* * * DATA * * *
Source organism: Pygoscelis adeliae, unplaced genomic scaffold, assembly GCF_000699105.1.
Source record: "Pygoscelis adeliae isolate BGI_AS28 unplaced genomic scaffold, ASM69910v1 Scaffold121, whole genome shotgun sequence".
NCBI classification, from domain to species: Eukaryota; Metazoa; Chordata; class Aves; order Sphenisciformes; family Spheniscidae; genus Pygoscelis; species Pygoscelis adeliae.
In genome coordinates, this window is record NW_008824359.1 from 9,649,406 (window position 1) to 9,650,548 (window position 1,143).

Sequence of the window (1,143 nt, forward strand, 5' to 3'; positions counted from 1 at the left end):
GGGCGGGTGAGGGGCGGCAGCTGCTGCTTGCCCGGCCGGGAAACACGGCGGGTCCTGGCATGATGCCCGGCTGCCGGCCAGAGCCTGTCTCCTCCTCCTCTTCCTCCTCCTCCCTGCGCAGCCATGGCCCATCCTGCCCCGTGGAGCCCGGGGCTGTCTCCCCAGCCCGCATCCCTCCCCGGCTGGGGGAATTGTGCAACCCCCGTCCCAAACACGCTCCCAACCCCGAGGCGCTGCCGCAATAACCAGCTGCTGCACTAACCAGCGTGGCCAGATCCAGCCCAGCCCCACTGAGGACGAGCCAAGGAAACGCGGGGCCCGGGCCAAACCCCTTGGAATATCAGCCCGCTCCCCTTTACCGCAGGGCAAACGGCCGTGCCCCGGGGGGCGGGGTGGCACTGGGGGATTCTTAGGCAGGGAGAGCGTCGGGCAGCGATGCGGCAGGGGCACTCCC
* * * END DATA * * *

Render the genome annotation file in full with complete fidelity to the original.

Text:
Source organism: Pygoscelis adeliae, unplaced genomic scaffold, assembly GCF_000699105.1.
Source record: "Pygoscelis adeliae isolate BGI_AS28 unplaced genomic scaffold, ASM69910v1 Scaffold121, whole genome shotgun sequence".
NCBI classification, from domain to species: Eukaryota; Metazoa; Chordata; class Aves; order Sphenisciformes; family Spheniscidae; genus Pygoscelis; species Pygoscelis adeliae.
In genome coordinates, this window is record NW_008824359.1 from 9,649,406 (window position 1) to 9,650,548 (window position 1,143).

Sequence of the window (1,143 nt, forward strand, 5' to 3'; positions counted from 1 at the left end):
GGGCGGGTGAGGGGCGGCAGCTGCTGCTTGCCCGGCCGGGAAACACGGCGGGTCCTGGCATGATGCCCGGCTGCCGGCCAGAGCCTGTCTCCTCCTCCTCTTCCTCCTCCTCCCTGCGCAGCCATGGCCCATCCTGCCCCGTGGAGCCCGGGGCTGTCTCCCCAGCCCGCATCCCTCCCCGGCTGGGGGAATTGTGCAACCCCCGTCCCAAACACGCTCCCAACCCCGAGGCGCTGCCGCAATAACCAGCTGCTGCACTAACCAGCGTGGCCAGATCCAGCCCAGCCCCACTGAGGACGAGCCAAGGAAACGCGGGGCCCGGGCCAAACCCCTTGGAATATCAGCCCGCTCCCCTTTACCGCAGGGCAAACGGCCGTGCCCCGGGGGGCGGGGTGGCACTGGGGGATTCTTAGGCAGGGAGAGCGTCGGGCAGCGATGCGGCAGGGGCACTCCC